Murch’s reconfiguration of the opening shot turns Touch of Evil into something of a graduate student’s experiment (a la Van Sant’s Psycho), instead of what it was and should be, one of the most exciting genre pieces ever made. And it’s important to realize that the excitement of Touch of Evil begins with its opening shot, those ominous Mancini chords over the image of a hand twisting the bomb’s timer, Mancini’s bongo drums picking up and amplifying the rhythm of the time bomb’s ticks as the car trunk is closed and the camera cranes upward. The credits superimposed over the opening shot in the first and second version of the film only add to its complexity and excitement. Without the Mancini music and carefully placed studio titles, the shot feels comparatively empty.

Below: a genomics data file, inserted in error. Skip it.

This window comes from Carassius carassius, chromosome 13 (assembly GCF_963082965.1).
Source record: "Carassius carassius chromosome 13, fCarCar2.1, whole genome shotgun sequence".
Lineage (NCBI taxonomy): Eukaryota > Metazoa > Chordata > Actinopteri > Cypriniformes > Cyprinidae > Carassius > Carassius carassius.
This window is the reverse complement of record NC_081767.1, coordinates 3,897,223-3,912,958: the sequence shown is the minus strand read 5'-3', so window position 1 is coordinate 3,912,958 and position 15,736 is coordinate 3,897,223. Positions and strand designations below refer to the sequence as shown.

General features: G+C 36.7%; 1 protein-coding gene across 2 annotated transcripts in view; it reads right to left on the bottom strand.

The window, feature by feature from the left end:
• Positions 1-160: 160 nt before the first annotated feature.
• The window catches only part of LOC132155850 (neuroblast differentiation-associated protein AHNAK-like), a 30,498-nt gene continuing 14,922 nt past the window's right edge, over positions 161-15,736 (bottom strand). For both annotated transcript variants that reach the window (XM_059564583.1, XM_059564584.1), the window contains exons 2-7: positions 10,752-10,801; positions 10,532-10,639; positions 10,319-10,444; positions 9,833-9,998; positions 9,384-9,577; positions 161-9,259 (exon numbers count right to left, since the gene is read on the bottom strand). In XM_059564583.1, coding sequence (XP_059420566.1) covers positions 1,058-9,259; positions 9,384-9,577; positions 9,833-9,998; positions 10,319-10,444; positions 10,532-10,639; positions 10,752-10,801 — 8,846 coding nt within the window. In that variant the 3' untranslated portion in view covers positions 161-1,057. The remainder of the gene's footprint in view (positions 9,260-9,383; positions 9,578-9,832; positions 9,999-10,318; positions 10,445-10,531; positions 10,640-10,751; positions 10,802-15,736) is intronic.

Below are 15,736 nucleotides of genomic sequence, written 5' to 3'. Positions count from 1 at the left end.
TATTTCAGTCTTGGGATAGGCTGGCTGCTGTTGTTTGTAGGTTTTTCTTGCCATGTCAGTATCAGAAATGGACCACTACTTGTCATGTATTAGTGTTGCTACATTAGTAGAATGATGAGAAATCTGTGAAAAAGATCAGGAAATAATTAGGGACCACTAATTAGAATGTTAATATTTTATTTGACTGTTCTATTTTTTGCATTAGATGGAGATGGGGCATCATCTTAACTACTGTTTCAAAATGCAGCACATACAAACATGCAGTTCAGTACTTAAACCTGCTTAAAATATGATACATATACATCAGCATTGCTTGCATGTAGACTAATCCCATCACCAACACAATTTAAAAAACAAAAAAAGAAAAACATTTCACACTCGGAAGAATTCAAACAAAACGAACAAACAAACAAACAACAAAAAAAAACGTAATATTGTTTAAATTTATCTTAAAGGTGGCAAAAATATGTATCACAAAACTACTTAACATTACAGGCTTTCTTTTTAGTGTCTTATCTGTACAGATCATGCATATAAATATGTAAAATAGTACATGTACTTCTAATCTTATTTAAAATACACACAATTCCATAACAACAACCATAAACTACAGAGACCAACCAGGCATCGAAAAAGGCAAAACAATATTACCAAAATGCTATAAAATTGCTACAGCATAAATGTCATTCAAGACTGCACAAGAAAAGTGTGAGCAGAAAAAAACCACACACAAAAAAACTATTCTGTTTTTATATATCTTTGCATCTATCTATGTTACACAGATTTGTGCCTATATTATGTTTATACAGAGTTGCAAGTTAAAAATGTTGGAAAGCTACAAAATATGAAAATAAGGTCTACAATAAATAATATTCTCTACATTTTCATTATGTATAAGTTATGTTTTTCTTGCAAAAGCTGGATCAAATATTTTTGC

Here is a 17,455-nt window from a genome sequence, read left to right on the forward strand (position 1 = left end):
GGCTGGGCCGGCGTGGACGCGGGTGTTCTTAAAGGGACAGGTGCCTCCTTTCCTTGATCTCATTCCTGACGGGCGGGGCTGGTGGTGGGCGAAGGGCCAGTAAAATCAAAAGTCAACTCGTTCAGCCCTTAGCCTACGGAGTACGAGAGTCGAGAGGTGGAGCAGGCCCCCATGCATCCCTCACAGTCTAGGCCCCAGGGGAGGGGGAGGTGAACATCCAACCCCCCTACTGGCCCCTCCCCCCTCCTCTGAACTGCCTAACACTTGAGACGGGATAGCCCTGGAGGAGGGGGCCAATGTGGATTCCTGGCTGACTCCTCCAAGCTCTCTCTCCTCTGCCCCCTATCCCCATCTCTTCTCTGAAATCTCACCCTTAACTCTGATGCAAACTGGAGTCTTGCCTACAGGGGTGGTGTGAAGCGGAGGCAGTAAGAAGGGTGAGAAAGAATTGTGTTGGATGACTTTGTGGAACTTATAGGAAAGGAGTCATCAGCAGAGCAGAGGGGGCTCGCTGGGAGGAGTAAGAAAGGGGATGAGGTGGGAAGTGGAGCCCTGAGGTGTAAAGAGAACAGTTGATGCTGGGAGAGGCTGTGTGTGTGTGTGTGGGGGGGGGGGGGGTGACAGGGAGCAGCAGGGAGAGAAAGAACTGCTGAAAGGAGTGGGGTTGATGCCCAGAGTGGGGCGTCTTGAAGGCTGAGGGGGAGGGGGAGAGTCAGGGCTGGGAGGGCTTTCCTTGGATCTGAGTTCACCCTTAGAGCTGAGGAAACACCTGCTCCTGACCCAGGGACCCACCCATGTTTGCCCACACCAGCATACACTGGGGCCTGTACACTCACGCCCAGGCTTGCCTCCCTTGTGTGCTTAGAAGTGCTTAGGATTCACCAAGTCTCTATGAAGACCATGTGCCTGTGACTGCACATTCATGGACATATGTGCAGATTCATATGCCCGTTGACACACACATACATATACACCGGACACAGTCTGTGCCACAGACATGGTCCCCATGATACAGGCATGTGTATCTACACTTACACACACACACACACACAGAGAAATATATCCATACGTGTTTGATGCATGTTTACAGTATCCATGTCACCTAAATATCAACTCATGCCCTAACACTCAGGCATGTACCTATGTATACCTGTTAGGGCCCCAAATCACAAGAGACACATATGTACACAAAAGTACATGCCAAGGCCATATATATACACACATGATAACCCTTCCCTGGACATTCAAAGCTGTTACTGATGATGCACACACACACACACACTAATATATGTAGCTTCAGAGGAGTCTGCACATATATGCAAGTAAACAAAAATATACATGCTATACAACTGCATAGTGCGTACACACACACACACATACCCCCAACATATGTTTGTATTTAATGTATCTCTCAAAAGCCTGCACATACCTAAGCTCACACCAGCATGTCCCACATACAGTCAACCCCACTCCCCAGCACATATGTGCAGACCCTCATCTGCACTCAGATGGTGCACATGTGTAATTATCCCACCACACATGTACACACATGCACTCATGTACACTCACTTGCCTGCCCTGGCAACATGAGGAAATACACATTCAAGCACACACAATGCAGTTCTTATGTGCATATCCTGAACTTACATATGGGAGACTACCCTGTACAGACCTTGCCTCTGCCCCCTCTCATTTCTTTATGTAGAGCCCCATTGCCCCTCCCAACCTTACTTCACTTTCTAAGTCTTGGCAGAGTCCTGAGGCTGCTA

The fallacy of calling the Murch Cut a “director’s cut” is that we have no way of knowing what Welles would have done with the film had he been allowed to edit and re-edit it to his heart’s content. Welles was notorious for changing his mind in the editing room. (He never stopped cutting and recutting Don Quixote.) It’s possible Welles might have approved an opening shot sans Mancini music as in Murch’s cut, but if so, he would have been wrong – just as Alfred Hitchcock was wrong when he believed Psycho‘s shower sequence would play better without music. Hitchcock changed his mind after he saw the shower scene accompanied by Bernard Herrmann’s shrieking violins. Who knows? Maybe Welles might have had a similar change of heart if he’d had a chance to compare Murch’s version of the shot to the version accompanied by Mancini’s breakthrough score.